Tennessee spill revives coal ash controversy
A dike break released more than 5.4 million cubic yards of toxic sludge and put rivers downstream at risk.
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That ended the Monday before Christmas when a retaining wall broke at a Tennessee Valley Authority (TVA) coal-fired power plant, releasing into the wild 5.4 million cubic yards of toxic sludge. In one day, the sludge destroyed several homes, the property values of the immediate region, and a way of life.
“There’s no water anymore. There’s no dock there anymore. It’s all gone,” said Mr. Cantrell.
Residents in this East Tennessee mountain valley of intersecting waterways and lush vistas are still adjusting to the realization that life may never be the same following what some say could be the largest environmental disaster in US history.
Occurring within weeks of a new administration taking office in Washington, the disaster has brought attention to the regulation of the storage and disposal of waste coal. Environmentalists hope it will lead to a reexamination of coal as clean energy.
Photographs show hundreds of acres of land caked in what looks like thick, porous mud but is actually water-soaked coal ash, the byproduct of coal combustion. The TVA claimed about 400 acres were covered in the sludge, said the TVA. According to the EPA, enough coal ash was released to cover more than 3,000 acres with sludge one foot deep. [Editor's note: The original paragraph misstated the area covered by the sludge.]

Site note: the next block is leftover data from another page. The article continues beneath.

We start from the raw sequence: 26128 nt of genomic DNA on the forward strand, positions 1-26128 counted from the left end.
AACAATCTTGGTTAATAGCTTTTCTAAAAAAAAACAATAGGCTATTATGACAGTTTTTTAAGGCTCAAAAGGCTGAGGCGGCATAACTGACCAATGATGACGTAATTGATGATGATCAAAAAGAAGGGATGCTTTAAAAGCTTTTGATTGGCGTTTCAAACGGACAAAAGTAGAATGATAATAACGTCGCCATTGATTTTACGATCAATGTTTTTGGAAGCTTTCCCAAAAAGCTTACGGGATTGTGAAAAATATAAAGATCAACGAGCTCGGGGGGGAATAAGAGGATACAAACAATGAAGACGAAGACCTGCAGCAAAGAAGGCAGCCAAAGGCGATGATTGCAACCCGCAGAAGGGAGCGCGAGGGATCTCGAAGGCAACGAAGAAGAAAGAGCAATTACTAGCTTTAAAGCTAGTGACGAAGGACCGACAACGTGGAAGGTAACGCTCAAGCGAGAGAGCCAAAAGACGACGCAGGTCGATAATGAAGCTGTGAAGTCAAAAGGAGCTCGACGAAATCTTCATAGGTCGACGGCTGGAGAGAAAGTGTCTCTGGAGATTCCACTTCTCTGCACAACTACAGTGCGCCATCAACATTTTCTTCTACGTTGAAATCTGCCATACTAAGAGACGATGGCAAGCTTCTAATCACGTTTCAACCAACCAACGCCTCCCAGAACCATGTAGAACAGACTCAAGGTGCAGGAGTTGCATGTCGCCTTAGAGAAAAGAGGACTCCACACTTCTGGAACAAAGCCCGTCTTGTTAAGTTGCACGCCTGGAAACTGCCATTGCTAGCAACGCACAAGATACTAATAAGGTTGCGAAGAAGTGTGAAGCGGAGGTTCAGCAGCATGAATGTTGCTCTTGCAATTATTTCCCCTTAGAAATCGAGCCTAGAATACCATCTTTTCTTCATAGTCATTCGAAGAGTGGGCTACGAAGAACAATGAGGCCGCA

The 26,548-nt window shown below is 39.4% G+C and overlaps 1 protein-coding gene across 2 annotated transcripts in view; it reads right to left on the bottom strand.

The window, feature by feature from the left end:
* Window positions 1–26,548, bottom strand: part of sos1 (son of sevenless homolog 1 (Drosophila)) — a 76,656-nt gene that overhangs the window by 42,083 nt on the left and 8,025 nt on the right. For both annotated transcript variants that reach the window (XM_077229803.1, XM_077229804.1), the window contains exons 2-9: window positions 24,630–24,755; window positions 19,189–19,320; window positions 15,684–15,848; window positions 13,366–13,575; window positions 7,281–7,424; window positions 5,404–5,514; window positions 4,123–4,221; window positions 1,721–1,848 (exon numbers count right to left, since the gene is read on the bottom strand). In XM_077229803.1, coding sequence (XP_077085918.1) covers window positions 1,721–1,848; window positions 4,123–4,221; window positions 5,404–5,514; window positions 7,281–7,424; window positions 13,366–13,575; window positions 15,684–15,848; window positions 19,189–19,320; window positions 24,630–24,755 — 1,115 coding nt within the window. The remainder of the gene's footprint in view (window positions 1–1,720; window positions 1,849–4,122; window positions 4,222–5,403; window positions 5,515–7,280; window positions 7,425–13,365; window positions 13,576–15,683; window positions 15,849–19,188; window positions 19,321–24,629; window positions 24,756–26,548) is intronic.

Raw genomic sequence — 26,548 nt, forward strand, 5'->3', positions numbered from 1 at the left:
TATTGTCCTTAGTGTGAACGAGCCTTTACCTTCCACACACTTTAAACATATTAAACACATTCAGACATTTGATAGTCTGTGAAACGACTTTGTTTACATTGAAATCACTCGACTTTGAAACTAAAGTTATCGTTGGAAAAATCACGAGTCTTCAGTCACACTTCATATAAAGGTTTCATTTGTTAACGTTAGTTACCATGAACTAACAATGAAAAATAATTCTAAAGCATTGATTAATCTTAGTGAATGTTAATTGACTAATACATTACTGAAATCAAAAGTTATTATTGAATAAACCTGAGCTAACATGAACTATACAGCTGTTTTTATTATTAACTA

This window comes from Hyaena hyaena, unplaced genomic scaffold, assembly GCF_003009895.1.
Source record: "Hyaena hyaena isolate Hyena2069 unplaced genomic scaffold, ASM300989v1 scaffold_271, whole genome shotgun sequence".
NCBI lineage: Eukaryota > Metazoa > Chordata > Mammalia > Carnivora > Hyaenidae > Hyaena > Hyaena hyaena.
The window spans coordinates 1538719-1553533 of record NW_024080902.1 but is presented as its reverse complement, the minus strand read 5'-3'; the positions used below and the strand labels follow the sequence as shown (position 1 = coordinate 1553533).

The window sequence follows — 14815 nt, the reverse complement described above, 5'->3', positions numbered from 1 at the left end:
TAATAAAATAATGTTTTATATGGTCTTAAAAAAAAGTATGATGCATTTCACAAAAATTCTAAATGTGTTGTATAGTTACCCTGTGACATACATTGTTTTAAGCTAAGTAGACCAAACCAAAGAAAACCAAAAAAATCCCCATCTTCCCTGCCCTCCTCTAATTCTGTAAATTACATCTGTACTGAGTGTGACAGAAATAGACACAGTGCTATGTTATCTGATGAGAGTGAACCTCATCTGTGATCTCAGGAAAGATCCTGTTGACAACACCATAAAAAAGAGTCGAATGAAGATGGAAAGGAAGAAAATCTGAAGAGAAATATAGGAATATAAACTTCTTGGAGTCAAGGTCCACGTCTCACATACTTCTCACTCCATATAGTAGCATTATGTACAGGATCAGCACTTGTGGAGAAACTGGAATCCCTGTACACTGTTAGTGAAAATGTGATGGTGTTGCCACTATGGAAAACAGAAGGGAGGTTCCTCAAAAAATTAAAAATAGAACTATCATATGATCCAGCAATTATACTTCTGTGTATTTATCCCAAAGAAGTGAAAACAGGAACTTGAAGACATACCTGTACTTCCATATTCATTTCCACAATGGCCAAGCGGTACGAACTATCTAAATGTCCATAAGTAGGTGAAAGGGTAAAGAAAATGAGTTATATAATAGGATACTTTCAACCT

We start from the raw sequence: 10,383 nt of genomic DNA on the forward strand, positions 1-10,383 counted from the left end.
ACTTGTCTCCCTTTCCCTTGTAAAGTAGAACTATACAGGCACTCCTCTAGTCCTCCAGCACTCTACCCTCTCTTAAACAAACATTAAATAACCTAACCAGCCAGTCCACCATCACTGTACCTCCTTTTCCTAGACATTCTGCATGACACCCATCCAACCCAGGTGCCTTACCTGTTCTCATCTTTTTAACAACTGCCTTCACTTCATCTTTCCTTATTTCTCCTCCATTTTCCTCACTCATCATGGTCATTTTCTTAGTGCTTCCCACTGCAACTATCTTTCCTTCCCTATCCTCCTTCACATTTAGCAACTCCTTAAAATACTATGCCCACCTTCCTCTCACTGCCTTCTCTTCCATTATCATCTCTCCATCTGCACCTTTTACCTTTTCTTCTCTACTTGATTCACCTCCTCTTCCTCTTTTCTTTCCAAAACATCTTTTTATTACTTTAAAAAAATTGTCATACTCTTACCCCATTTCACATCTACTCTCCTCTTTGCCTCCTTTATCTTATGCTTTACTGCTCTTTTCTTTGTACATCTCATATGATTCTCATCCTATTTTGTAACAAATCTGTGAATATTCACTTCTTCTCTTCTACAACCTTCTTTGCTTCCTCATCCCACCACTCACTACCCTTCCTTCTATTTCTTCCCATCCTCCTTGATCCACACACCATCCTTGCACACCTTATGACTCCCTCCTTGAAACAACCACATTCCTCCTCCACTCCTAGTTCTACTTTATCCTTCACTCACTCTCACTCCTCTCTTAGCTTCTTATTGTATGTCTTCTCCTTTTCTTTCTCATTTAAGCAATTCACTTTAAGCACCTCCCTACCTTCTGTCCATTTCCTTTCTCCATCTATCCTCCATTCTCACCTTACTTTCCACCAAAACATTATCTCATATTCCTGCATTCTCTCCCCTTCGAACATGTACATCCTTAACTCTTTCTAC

“[The waste] turned one of the most beautiful places in this country into a giant slag heap,” Mr. Irwin said.
The Kingston Fossil Plant at Harriman, located 40 miles west of Knoxville, is now surrounded by emergency crews, clean-up contractors, environmental groups, and homeowners, working to determine what caused the break and what harmful chemicals may have infected the water and, potentially, the air.
So far, “very high” traces of arsenic, lead, and thallium have been found in the Emory River a mile and a half downstream from the plant, said Laura Niles, spokesperson for the Environmental Protection Agency (EPA). The toxins, which are known to cause birth defects and nervous and reproductive disorders, pose significant risk since the Emory River feeds into the Clinch River and the Tennessee River.